Elle is gracious, witty, graceful and confident. Traits that, to me, are more important than success which has been fuelled by arrogance, pride and self-gratification...(even if the material result is higher in the latter.) Elle is a leader – but not in the conventional sense. She leads by example through her confidence and self respect, and refusal to conform to what others believe she should be.
    I also highly value Elle’s sense of loyalty, and her placement of morals higher than short term, self satisfactory gain.
    As a soon lawyer, interestingly, she also makes me want to think outside the box, and to not only educate ourselves in the law, but to also go beyond this – including material facts, what may seem useless , facts. I just love her unforgettable courtroom scene - “isn’t it the first cardinal rule of perm maintenance that you’re forbidden to wet your hair for at least 24 hours after getting the perm?’. I love that she uses this seemly highly irrelevant piece of information to ultimately succeed in her case, while her opposition embarks on legal precedent.
    All in all, I LOVE Elle. (Although, I do wonder if it would be different if I met and interacted with her in a daily setting.) I even think ‘Legally Blonde’ can be seen as a social commentary or critique on society, in regards to how we view feminism, and women in power. In fact, one could write a whole paper on how Legally Blonde can in itself create a new stream of feminism. Feminism is not restricted to attire…it incorporates that a woman is capable of success in whatever they want , and not through being restricted to a black pant and jacket power suit.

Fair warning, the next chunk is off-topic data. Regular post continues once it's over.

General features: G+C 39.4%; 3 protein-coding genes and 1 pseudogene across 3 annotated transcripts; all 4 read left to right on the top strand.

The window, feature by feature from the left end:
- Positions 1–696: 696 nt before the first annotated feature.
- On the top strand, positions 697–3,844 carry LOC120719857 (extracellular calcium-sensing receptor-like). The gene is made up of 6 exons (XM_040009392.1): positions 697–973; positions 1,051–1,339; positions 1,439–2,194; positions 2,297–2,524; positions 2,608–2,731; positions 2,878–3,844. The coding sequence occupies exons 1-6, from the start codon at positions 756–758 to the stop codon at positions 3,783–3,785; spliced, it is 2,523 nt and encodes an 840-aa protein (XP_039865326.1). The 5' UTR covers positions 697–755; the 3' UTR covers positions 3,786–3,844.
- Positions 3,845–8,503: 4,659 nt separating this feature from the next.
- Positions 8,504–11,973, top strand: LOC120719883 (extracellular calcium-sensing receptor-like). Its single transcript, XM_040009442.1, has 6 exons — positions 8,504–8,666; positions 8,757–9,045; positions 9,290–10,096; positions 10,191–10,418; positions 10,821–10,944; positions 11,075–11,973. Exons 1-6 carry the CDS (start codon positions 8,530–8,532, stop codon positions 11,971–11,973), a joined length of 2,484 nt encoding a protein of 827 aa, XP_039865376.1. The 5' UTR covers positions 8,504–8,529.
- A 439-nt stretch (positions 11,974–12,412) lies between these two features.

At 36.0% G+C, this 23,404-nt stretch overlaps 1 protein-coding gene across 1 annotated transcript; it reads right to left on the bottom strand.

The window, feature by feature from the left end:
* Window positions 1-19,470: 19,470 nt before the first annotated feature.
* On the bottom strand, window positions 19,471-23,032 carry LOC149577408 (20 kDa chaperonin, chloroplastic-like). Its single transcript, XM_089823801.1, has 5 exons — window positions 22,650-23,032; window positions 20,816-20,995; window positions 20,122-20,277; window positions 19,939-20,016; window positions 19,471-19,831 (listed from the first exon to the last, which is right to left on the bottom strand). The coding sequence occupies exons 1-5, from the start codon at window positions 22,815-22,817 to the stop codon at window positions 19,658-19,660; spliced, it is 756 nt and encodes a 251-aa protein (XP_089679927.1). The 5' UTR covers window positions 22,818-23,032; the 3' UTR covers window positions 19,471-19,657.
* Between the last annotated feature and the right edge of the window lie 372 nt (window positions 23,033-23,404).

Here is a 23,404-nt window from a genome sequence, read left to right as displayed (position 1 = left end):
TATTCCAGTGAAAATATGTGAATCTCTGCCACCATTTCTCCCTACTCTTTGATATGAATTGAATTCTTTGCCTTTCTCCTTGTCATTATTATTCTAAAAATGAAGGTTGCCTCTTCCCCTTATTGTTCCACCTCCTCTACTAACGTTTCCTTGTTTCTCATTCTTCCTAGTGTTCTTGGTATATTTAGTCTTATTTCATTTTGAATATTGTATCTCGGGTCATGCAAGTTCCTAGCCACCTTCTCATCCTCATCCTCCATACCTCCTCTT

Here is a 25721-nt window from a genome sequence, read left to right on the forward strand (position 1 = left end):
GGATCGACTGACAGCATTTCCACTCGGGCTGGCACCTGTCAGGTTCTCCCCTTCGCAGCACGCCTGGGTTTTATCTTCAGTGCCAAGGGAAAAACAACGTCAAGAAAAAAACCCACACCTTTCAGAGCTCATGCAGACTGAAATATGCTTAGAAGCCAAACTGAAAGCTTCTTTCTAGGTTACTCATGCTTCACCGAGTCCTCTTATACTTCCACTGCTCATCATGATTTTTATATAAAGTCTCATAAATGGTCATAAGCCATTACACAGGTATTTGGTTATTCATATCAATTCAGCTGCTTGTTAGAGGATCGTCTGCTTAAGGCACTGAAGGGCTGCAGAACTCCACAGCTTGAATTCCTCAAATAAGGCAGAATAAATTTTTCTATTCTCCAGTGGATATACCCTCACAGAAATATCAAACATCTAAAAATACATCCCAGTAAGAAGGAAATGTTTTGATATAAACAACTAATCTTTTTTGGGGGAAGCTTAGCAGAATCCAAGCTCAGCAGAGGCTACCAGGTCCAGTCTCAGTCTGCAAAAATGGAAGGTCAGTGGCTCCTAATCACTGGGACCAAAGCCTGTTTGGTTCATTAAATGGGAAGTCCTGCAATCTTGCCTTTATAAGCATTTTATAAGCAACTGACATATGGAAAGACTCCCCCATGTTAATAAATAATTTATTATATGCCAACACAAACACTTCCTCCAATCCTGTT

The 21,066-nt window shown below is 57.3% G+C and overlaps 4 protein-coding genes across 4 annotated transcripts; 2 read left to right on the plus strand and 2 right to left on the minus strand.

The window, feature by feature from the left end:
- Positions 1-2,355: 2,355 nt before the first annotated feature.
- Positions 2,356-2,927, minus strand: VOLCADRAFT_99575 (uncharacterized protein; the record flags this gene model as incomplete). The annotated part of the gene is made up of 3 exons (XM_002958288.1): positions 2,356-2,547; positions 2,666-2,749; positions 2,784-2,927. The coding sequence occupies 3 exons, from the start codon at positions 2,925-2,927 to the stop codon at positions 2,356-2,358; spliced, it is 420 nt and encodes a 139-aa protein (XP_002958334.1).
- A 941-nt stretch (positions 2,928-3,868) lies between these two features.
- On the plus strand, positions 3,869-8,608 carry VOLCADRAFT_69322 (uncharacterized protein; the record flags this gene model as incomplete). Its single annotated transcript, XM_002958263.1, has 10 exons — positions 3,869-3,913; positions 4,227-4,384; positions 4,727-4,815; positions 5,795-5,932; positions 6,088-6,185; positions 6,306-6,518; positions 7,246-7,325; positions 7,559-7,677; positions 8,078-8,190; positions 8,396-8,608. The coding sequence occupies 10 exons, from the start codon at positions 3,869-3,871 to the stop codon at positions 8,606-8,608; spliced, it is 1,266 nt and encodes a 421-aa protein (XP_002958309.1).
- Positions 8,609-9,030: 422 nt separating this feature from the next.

Legally Blonde , through Elle, demonstrates that women can be powerful and successful AND girly and fun. Popular culture often demonstrates successful women in legal roles as career driven, bland and conformist. I feel that in society, especially in a corporate and legal setting, as women we’re forced to hide our femineity and sometimes grace, in a pursuit of proving our intelligence. This does not need to be the case, and popular culture can play a strong role in changing our perception of women in successful careers. In fact, when I return to work next (keeping in mind office etiquette , of course), I will not switch my red nail polish to beige. I will wear the skirt I love even though my colleagues will be wearing pants. And in the lunch break, I will be discussing a box office hit, rather than discussing the new budget.(can of worms..anyone?)